Boeing lands crucial Max deal from Ryanair as grounding ends

The Dublin-based carrier will add to an existing Max purchase by taking 75 more 737-8s.

By Julie Johnsson and Siddharth Philip / Bloomberg

The Boeing Co. sealed a landmark order for its 737 Max jet from Ryanair in a major boost for the U.S. plane-maker’s efforts to revive its best-selling model after a 20-month grounding.

Dublin-based Ryanair will add to an existing Max purchase by taking 75 more of the single-aisle aircraft, which are built in Renton, the companies said in a statement Thursday. The firm order has a list value of $9.4 billion before significant discounts that are customary for aircraft purchases.

The deal gives the embattled Max a seal of approval from Europe’s most valuable airline as Boeing attempts to restore global confidence in the workhorse jetliner. Regulators worldwide grounded the plane in March 2019 after two crashes in less than five months killed 346 people. It was cleared to fly again by the U.S. Federal Aviation Administration last month, while European regulators granted preliminary approval.

“Ryanair is once again placing its confidence in the Boeing 737 family and building their future fleet with this enlarged firm order,” Boeing Chief Executive Officer Dave Calhoun said. “We firmly believe in this airplane and we will continue the work to re-earn the trust of all of our customers.”

The additional jets position Ryanair to expand in coming years as travel rebounds from a collapse caused by the coronavirus pandemic and financially weaker competitors nurse their balance sheets back to health. CEO Michael O’Leary called the plane a game-changer that will enable his airline to add capacity while reducing fuel burn.

The order takes Ryanair’s Max backlog to 210 planes, all of them higher capacity 737-8-200 variant, with deliveries set to commence next year. O’Leary said in the release he expected customers would “love these new aircraft,” without mentioning the model’s safety record.

Ryanair and Boeing agreed to revised delivery dates for the Max following its idling, together with compensation to cover direct costs incurred. Some of that money was factored in as a “modest reduction” in the final pricing of the new aircraft, the carrier said.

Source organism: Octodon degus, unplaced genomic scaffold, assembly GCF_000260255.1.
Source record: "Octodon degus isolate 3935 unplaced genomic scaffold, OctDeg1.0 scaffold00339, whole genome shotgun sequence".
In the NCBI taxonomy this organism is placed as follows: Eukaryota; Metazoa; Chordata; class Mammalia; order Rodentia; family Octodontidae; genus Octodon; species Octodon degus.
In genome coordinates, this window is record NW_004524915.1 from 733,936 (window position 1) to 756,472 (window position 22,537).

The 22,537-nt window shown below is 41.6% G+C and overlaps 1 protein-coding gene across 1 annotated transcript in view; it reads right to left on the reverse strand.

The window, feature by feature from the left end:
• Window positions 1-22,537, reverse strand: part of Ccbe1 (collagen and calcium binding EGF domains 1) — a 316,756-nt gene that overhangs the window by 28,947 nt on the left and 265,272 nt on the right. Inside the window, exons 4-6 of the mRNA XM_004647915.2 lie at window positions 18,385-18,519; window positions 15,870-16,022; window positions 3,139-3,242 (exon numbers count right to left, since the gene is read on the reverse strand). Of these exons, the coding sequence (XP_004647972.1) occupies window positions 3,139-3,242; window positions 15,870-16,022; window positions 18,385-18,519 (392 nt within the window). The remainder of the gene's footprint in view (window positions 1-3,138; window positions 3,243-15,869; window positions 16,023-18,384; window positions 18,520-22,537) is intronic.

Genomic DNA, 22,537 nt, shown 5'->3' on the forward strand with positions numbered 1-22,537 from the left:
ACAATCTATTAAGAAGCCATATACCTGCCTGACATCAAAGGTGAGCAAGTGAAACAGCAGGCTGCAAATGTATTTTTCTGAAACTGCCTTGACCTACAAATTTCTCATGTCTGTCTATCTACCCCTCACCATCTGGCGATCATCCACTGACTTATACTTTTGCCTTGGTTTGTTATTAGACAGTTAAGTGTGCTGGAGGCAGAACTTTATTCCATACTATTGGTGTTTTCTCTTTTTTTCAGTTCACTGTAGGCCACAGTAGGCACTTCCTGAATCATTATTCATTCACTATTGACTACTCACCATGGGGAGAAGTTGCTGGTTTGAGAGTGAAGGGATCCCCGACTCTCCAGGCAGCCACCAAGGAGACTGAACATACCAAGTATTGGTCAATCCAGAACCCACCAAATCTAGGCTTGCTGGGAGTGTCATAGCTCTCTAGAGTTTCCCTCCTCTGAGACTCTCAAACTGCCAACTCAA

Boeing has lost hundreds of orders for the Max this year, ceding ground to Airbus and enabling the European manufacturer to widen its lead in the critical market for narrow-body jets.

While both companies have been in intense negotiations with customers because of the pandemic, Boeing has had to contend with the added burden of resolving compensation claims for deliveries that were postponed due to the Max’s idling.The grounding has given customers the ability to walk away from contracts where delivery was delayed for more than a year. Boeing has also been seeking new homes for about 100 so-called white tails — jets built during the hiatus and later abandoned by buyers.

Boeing has garnered a handful of small orders for the Max since the plane’s grounding and last year landed a letter of intent for 200 planes from British Airways owner IAG. That deal hasn’t been finalized.

Ryanair first ordered the Max in 2014, and O’Leary has been a vocal supporter of the model during the grounding.

While the pandemic has decimated travel, the CEO has said he expects the availability of a vaccine to boost traffic to near-normal levels by summer 2021 — and possibly by Easter, which falls in early April.

Talk to us

More in Herald Business Journal

Members of Gravitics' team and U.S. Rep. Rick Larsen stand in front of a mockup of a space module interior on Thursday, August 17, 2023 at Gravitics' Marysville facility. Left to right: Mark Tiner, government affairs representative; Jiral Shah, business development; U.S. Rep. Rick Larsen; Mike DeRosa, marketing; Scott Macklin, lead engineer. (Gravitics.)